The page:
Thailand is being urged to restructure its agricultural sector, as the country’s primary farm products can no longer compete in the world market.
Experts say reforms should include controlling the supply of each commodity, creating cultivation zones for each crop, and adding value to farm output.
Zoning restrictions can help to control supplies and improve yield quality to meet demand in niche markets, resulting in higher value and more income to growers of such crops as organic Hom Mali rice and organic vegetables.
Arkhom Termpittayapaisith, secretary-general of the National Economic and Social Development Board, said adding value to farm products would foster sector sustainability.
Prices of local crops such as rice, rubber and sugar now depend on global markets and supply, prompting the government to intervene whenever prices plummet.
This year, agricultural prices dropped by 9.3% year-on-year in the second quarter alone on the slowdown in the world market, hurting local farm incomes.
Thailand now ranks second globally in exports of sugar.
Since most of this commodity is shipped as a primary product, the industry should find ways to increase value such as developing high-quality sugar tailored to particular markets.
Mr Arkhom said Thailand risks losing its status as a major rice exporter as more Asian countries become self-reliant in terms of the crop.
Vietnam has rapidly developed its agricultural sector and can beat Thailand’s rice prices.
Cambodia has become self-sufficient in rice, while Indonesia is trying to increase yields to reduce imports. Now an oversupply of rice looms in the future.
Community businesses are one alternative for farmers to supplement their income and add value to their products.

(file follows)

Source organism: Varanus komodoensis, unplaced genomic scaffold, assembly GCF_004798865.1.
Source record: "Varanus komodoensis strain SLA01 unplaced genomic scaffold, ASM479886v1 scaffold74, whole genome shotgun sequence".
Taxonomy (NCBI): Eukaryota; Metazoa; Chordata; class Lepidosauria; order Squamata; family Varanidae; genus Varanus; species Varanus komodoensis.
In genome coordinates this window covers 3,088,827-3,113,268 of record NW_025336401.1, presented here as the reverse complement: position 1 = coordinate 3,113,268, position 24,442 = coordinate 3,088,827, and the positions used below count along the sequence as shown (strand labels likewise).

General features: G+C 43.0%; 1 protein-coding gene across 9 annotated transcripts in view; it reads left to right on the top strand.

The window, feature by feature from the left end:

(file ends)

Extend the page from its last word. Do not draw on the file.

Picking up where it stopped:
Mr Arkhom said animal husbandry should be a priority, as domestic consumption of milk and eggs remains at low levels in Thailand to the detriment of the overall health of the population.
Somporn Isvilanond, an academic researcher with the Knowledge Network Institute of Thailand’s Policy Research Institute, suggests the government focus more on the futures market, of which price interventions distort development.
They also affect the structure of cultivation, as farmers tend to grow certain crops in accordance with government schemes and forgo others, resulting in high prices for the latter, he said.
Intervention schemes also tend to encourage waste of essential production materials, resulting in lower profits and demand for even higher intervention prices.
Mr Somporn suggests the government to pay more attention to crop diversification in irrigated areas such as greater orchard and orchid varieties.
Better management of land and water resources is needed for the sake of sustainability and food safety, he said.
Mr Somporn pointed to Vietnam as an example for its progress in agriculture, saying that country’s government promotes cost savings and quality improvements for higher yields.